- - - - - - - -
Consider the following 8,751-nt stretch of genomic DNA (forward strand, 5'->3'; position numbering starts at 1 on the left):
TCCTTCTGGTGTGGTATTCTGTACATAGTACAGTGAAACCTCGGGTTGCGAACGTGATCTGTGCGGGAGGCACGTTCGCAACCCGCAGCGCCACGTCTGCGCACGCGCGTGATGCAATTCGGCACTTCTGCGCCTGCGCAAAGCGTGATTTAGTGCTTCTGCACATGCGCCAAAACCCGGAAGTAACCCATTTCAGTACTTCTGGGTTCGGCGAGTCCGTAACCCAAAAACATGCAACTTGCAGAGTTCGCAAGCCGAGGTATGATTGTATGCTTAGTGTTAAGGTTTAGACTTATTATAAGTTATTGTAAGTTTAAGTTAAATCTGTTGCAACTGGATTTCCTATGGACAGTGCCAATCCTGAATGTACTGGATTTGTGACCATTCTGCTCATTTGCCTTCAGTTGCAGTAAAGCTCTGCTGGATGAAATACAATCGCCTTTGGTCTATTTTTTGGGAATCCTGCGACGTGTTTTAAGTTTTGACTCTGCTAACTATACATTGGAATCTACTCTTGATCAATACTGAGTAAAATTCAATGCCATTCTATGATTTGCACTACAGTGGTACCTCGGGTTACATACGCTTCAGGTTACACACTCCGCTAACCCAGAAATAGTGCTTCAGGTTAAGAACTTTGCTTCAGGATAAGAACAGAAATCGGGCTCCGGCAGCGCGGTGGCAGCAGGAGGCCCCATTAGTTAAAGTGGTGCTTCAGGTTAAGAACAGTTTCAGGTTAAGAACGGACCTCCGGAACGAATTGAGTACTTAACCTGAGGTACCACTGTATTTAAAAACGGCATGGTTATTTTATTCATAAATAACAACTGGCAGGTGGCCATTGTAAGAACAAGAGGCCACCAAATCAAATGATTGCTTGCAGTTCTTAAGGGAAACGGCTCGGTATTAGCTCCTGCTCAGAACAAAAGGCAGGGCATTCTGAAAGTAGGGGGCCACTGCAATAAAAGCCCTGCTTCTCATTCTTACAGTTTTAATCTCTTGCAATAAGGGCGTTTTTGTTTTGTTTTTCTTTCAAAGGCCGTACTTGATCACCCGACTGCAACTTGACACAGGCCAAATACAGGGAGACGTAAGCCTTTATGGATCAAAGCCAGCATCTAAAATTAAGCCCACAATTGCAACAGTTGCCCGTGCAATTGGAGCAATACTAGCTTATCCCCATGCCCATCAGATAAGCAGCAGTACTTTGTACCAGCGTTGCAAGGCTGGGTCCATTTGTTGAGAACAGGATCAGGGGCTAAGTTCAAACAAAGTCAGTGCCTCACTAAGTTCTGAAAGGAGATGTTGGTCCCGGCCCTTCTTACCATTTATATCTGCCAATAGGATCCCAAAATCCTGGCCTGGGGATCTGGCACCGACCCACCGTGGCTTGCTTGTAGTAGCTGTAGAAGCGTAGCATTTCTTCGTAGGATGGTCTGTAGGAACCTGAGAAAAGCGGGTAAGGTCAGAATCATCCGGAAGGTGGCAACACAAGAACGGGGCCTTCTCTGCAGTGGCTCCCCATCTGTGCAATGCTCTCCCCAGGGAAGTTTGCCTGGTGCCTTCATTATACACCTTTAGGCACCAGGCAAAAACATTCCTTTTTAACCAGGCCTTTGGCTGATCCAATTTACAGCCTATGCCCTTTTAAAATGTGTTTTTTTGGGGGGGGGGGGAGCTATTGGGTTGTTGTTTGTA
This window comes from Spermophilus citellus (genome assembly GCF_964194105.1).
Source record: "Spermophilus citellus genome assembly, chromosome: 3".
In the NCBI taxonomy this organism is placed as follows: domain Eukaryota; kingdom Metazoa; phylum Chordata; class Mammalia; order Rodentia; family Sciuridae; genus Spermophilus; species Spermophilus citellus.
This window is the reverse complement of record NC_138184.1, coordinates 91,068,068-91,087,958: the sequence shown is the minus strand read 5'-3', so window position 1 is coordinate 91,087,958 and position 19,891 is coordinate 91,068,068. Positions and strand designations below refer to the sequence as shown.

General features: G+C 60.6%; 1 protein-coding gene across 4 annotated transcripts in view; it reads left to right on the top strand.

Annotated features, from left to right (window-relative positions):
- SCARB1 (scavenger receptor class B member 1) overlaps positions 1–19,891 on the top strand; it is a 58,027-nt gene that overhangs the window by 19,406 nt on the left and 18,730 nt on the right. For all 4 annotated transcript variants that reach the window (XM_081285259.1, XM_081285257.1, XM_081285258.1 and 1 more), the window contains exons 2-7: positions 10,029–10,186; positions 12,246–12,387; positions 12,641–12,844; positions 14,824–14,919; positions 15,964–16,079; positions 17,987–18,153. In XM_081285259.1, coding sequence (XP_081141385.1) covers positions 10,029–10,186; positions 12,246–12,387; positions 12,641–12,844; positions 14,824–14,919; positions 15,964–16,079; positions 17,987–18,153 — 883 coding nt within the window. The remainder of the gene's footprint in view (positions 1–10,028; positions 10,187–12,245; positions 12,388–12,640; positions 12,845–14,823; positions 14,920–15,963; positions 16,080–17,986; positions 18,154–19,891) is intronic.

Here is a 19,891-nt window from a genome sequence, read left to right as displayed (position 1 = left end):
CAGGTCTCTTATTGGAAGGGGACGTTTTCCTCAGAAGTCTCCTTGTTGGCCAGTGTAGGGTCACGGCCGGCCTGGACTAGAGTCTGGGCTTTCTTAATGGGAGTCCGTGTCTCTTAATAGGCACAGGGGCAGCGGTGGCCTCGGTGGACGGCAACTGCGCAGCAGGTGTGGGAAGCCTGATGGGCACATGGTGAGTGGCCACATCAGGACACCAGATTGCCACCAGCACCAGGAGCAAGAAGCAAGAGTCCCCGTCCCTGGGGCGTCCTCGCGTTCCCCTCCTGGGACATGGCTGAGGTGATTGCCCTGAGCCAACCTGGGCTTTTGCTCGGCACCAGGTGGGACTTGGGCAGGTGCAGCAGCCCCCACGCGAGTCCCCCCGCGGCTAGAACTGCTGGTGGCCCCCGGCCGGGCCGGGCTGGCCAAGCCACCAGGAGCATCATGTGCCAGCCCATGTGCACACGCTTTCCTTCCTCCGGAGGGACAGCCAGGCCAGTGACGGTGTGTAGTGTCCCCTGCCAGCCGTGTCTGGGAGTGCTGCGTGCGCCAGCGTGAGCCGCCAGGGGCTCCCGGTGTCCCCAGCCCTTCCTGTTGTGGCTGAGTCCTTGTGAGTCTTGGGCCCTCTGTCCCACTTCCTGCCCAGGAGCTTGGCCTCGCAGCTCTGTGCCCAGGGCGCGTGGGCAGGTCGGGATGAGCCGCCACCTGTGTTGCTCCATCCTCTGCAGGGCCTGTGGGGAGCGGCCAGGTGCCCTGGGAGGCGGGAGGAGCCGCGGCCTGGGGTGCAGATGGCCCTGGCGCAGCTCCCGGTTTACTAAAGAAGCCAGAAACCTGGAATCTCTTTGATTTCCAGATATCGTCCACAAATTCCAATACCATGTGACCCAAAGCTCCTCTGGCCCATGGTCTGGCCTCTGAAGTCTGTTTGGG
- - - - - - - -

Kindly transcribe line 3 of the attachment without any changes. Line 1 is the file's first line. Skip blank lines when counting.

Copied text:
This window comes from Spermophilus citellus (genome assembly GCF_964194105.1).